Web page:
By Alexis Rhone Fancher
His walls are an altar to our May/December tryst, framed nude drawings of a teenaged me. Back when my body was flawless, his hand, steady, his lust so palpable, sparks flew off the paper.
We met at Christmas. I had been dumped by my first love. He welcomed me into his lair.
Now, in his ramshackle cabin near Santa Cruz, time treads water. While I moved on to college and then the world, he’s stayed put. Dressed in the frayed Mr. Natural t-shirt and blue jeans he’s worn since the 80’s, still listening to Satie and reading Tolstoy, he’s lost sight of change, his days a mind numbing slosh of toking, drinking – once gin, now wine. His doctor of 50 years says Alan, if you don’t quit you’ll die. My old lover is addled, not stupid. He knows everyone has an expiration date.
How are your parents? He wants to know. He’s forgotten that time I brought him home, a man as old as my mother, my father’s disappointed cordiality. Now Alan stares at me, all expectation. Like I’ll have good news. Like my parents are forever forty, cruising the Caribbean, or renewing their vows in Madrid – not lying tandem in a Hollywood Forever vault.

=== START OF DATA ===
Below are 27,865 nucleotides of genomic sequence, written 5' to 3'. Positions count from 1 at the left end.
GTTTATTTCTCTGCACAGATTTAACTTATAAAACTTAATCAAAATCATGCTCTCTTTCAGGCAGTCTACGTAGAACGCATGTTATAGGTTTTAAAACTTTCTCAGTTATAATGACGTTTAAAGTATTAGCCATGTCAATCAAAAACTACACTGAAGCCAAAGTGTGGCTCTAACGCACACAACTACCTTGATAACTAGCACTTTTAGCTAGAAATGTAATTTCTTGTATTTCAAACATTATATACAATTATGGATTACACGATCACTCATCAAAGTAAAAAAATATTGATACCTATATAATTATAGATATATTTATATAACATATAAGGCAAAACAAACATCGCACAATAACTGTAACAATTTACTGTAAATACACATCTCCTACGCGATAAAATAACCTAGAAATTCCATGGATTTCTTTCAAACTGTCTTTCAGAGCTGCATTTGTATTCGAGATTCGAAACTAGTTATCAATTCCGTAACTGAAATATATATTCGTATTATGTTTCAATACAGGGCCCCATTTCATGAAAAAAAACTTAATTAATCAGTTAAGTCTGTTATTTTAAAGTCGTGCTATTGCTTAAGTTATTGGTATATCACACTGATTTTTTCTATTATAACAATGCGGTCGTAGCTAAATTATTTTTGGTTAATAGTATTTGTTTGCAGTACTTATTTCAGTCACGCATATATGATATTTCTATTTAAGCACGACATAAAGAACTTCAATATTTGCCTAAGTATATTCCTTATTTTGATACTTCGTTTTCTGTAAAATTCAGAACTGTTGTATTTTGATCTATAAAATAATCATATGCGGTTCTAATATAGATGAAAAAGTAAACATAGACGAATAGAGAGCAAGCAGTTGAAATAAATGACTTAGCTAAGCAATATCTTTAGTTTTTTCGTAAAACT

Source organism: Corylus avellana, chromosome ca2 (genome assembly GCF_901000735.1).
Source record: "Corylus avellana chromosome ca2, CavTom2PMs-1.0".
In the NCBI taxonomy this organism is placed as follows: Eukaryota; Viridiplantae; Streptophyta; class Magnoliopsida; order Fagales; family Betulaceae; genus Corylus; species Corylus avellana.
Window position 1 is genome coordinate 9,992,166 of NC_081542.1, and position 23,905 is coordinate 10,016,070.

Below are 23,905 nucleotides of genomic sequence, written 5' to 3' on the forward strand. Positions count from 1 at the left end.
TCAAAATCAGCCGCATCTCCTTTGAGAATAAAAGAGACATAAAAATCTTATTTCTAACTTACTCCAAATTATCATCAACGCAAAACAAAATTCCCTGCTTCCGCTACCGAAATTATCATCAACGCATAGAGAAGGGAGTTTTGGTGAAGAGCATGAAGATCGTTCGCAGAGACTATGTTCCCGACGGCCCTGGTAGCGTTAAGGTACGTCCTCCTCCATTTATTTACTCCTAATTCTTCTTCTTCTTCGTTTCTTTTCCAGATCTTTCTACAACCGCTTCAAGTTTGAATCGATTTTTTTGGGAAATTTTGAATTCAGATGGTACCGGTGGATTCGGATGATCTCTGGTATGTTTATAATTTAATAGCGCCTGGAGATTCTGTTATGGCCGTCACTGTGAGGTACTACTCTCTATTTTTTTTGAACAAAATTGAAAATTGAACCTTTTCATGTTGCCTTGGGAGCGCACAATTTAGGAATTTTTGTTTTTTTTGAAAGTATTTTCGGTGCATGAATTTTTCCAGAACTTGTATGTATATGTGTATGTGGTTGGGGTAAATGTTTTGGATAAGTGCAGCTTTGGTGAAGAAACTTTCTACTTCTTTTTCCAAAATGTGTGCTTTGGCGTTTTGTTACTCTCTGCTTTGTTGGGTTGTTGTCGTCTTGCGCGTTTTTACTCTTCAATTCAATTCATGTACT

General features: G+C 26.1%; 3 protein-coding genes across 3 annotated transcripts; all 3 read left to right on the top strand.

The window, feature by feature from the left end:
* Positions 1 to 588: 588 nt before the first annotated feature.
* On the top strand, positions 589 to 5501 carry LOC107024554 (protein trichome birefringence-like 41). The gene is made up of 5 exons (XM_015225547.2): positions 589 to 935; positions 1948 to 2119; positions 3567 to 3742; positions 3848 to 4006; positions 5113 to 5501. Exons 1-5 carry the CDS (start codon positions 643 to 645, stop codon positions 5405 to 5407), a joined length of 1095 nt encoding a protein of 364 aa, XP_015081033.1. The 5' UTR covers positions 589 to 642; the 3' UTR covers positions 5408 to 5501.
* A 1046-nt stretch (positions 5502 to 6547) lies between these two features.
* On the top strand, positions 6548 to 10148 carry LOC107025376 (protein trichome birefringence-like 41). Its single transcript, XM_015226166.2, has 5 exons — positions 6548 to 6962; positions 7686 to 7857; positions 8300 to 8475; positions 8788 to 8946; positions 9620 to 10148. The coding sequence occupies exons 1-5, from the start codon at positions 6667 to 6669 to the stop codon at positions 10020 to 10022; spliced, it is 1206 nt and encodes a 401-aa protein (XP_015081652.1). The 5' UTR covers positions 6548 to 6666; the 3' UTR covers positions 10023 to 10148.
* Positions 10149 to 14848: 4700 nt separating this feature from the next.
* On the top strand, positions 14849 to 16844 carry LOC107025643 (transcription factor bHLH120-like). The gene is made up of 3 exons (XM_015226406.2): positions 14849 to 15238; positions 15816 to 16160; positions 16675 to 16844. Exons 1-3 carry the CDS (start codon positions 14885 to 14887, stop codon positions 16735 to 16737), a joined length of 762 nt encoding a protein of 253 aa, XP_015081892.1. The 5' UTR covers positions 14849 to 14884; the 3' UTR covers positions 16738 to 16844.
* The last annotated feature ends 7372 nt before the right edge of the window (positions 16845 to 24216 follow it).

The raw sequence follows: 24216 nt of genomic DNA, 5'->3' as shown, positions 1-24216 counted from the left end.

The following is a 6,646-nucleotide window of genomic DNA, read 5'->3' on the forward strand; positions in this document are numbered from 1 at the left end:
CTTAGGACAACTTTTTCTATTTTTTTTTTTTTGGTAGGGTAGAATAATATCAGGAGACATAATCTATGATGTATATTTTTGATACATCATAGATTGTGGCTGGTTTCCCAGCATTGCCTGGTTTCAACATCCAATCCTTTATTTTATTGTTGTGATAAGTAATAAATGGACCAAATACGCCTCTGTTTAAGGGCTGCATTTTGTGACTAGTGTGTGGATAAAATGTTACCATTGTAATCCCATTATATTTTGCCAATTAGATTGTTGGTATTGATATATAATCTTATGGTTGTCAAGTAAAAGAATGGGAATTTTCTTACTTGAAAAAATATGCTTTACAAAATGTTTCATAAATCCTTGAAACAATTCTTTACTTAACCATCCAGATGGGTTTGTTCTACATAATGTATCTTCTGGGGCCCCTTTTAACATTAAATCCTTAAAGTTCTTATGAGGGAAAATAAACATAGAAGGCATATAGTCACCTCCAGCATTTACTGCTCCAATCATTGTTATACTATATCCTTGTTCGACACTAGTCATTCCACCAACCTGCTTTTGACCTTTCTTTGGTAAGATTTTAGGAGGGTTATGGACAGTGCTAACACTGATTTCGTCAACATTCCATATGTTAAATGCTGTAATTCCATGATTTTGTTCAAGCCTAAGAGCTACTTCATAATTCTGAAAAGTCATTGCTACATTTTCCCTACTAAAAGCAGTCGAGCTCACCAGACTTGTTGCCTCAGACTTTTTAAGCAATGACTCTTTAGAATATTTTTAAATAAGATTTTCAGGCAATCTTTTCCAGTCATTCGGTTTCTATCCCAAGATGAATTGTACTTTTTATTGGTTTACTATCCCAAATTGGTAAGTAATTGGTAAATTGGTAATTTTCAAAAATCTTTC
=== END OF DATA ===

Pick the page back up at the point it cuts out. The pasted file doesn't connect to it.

They’re about the same, I tell him, as if I can wipe the intervening years away. But nothing stays unchanged. Alan no longer caresses my breasts or arranges my body on the bed. Those drawings of me on every wall make me feel shopworn, not sexy. I’d pose if he asked, but he doesn’t; Alan has no interest in drawing me now. And I’m not even old. Just not young.
Anyway, he shoots beaver shot Polaroids now- barely legal girls from UC Santa Cruz, who model naked for extra cash. His hands shake; he no longer draws. The booze took care of that.
Maybe, if I hadn’t been so selfish, so eager for more of life, I could have saved him. Better women than I tried and failed. He needed a manager, not a wife. He needed to stop fathering children he couldn’t feed. But there was something so helplessly childlike underneath his immense talent. Was that what made him retreat to his cabin near Santa Cruz; was he unable to win in the world? And me, in love with my body in a way I never would be again. In love with the sweet, kind man who cared for me, gave me worth at my most vulnerable. He who smoothed me into the world.
I’m glad I got away. And ashamed. Maybe, if I’d remained, I’d be forever seventeen, worshipful, devoted. With me there to remind him, his memory might have stuck around. The girl in those drawings might have survived.
Maybe we could have stopped time.
Copyright 2018 Fancher